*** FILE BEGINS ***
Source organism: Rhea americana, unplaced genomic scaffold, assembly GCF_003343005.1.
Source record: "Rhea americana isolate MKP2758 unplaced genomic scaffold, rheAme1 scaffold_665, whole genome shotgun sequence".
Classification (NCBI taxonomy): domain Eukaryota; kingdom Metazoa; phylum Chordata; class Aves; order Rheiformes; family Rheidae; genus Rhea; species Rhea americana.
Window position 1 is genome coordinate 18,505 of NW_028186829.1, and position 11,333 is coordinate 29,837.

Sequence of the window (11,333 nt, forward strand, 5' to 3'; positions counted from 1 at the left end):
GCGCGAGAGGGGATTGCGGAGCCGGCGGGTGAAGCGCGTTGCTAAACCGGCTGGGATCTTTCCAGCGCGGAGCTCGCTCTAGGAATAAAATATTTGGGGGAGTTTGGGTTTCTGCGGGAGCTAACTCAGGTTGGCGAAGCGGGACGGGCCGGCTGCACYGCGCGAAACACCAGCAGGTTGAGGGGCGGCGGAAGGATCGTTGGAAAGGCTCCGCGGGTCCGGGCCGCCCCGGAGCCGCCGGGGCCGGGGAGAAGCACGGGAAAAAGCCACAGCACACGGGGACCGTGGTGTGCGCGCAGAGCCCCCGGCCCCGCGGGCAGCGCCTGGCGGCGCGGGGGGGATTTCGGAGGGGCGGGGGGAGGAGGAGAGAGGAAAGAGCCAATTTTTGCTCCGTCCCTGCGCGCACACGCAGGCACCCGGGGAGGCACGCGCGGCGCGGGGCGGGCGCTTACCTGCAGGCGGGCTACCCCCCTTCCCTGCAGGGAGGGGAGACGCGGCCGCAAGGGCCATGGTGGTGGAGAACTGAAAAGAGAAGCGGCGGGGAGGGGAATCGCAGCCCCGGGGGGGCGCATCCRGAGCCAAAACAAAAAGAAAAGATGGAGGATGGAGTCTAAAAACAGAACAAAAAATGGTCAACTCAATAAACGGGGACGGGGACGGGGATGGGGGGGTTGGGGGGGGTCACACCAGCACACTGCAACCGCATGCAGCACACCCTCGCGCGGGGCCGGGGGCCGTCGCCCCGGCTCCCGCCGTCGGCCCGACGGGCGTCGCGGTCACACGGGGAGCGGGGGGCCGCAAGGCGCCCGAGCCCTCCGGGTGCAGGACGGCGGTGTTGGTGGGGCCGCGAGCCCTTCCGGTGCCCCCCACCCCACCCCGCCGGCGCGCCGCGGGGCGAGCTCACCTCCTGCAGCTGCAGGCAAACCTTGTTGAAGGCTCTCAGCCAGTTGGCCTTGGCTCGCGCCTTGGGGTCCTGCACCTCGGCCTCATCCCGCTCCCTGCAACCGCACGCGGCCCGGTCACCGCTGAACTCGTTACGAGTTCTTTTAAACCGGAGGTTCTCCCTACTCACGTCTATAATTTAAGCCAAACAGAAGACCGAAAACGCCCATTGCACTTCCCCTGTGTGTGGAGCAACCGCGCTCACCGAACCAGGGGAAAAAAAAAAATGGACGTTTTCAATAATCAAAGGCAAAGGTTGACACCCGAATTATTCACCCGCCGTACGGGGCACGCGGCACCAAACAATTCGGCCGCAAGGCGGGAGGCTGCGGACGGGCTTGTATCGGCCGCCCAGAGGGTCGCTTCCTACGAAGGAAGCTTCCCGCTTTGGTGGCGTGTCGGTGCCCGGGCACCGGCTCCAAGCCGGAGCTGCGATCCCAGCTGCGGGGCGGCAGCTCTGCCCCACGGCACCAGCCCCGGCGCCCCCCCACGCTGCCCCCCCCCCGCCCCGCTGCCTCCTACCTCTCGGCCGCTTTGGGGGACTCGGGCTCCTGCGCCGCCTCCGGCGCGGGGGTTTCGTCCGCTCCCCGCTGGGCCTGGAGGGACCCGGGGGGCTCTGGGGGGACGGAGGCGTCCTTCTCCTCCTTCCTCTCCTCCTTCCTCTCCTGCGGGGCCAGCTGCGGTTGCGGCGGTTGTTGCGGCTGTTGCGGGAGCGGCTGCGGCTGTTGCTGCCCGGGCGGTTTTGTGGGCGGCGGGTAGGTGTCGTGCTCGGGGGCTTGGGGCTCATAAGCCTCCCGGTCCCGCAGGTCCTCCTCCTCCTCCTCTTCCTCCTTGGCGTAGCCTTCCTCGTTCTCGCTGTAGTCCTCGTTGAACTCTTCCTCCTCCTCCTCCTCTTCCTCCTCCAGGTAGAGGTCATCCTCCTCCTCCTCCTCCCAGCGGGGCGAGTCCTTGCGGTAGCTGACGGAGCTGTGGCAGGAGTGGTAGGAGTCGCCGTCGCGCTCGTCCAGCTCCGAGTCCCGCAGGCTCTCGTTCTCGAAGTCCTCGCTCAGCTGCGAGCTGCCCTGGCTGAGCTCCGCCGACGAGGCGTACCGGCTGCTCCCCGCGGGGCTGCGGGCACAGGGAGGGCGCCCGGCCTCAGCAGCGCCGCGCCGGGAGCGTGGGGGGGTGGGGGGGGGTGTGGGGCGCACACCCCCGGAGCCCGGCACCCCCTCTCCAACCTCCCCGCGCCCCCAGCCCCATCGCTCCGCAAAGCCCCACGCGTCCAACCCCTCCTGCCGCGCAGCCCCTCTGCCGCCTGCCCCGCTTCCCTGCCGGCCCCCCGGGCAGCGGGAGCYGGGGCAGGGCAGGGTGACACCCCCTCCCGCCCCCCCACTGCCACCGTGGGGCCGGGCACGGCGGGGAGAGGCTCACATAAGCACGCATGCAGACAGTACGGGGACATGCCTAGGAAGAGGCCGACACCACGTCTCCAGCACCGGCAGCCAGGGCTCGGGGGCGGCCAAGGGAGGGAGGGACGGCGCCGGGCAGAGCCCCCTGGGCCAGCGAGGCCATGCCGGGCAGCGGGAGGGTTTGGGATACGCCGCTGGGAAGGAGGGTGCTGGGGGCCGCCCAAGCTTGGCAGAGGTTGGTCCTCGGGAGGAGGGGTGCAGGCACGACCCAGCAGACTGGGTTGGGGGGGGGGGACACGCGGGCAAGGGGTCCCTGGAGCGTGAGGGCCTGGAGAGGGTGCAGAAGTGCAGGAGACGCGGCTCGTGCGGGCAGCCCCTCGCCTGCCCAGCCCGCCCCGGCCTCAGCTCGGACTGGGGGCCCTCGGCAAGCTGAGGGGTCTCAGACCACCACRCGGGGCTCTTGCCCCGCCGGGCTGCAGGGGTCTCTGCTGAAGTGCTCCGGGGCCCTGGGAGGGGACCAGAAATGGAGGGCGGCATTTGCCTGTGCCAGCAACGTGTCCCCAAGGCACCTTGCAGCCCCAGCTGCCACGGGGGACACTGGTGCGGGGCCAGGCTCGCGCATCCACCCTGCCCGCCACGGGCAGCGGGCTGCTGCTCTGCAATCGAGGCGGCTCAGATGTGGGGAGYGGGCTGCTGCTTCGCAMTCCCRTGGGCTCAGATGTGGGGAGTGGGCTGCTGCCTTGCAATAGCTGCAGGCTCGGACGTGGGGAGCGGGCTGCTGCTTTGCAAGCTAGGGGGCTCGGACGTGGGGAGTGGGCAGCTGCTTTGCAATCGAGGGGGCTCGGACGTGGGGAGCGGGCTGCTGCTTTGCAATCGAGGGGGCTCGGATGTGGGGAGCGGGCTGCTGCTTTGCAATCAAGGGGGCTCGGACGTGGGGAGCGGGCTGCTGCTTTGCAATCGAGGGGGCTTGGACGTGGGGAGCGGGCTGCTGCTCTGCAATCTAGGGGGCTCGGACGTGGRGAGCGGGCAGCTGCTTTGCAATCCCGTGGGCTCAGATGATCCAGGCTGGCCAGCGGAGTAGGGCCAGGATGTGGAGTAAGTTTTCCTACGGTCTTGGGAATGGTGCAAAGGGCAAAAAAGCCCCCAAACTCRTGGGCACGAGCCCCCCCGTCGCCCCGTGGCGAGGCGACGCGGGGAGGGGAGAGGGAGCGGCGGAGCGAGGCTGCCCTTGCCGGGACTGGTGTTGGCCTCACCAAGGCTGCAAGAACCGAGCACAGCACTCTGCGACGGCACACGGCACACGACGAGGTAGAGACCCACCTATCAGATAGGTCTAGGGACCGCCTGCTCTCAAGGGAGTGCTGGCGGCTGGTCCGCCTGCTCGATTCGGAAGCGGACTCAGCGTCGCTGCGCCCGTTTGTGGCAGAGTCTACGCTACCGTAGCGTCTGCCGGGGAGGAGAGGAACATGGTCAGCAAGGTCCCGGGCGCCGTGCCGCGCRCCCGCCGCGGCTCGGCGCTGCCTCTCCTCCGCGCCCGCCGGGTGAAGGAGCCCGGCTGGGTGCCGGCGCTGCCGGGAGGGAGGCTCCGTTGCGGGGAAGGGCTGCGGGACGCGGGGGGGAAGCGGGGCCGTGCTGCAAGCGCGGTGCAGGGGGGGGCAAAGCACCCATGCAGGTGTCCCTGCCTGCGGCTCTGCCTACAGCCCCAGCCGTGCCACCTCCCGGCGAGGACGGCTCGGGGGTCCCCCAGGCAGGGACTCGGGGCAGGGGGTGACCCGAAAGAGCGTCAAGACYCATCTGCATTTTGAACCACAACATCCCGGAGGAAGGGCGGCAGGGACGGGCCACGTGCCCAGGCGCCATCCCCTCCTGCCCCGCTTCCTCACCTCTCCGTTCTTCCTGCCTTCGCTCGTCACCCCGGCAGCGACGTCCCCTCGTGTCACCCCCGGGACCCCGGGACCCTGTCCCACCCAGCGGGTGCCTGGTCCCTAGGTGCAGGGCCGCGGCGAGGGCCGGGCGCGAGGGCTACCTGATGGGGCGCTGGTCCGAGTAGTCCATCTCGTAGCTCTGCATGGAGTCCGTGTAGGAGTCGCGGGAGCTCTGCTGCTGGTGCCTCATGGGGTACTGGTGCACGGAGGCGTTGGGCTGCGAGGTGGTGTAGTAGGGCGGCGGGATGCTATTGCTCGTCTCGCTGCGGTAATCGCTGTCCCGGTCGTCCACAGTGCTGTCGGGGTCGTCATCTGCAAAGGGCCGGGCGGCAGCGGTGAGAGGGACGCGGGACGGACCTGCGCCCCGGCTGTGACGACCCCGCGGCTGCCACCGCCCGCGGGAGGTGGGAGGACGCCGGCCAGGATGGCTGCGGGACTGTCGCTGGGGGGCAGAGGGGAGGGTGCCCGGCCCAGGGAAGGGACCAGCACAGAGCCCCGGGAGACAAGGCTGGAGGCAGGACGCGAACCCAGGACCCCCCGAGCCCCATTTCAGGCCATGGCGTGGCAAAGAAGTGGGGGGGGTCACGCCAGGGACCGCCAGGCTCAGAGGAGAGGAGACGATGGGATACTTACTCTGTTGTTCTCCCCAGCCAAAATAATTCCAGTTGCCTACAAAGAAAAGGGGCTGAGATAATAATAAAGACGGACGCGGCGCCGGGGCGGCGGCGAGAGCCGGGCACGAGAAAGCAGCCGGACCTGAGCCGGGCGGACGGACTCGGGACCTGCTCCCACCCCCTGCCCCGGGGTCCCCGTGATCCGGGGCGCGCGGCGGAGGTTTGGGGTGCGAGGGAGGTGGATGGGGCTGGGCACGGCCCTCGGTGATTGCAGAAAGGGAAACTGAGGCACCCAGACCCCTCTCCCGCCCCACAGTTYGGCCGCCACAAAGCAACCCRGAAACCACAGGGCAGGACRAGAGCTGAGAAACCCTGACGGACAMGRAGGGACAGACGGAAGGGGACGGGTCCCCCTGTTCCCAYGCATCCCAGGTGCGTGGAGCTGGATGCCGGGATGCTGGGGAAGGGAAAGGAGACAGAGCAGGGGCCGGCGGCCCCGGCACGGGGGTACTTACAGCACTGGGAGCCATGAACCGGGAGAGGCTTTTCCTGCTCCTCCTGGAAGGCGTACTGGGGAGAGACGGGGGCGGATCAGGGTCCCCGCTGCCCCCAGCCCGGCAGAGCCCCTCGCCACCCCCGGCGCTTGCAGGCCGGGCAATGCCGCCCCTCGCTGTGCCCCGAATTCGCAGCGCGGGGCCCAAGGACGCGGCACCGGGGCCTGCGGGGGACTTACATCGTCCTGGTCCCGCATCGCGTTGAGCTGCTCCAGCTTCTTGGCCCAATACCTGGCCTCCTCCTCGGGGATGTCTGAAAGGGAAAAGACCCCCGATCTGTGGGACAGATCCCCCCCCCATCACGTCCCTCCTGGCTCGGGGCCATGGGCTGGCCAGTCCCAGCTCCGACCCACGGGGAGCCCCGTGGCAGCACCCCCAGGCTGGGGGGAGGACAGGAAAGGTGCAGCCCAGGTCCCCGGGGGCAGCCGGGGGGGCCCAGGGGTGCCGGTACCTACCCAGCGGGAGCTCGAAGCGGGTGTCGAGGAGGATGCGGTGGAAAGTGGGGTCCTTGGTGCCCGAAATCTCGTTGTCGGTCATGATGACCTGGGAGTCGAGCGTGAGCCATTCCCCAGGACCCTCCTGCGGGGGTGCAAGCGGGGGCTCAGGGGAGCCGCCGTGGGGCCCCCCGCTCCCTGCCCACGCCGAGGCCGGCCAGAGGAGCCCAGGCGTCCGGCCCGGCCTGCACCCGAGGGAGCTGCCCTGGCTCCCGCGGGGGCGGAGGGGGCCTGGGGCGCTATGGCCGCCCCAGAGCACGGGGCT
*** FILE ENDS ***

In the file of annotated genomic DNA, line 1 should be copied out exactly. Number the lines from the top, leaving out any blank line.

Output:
Source organism: Rhea americana, unplaced genomic scaffold, assembly GCF_003343005.1.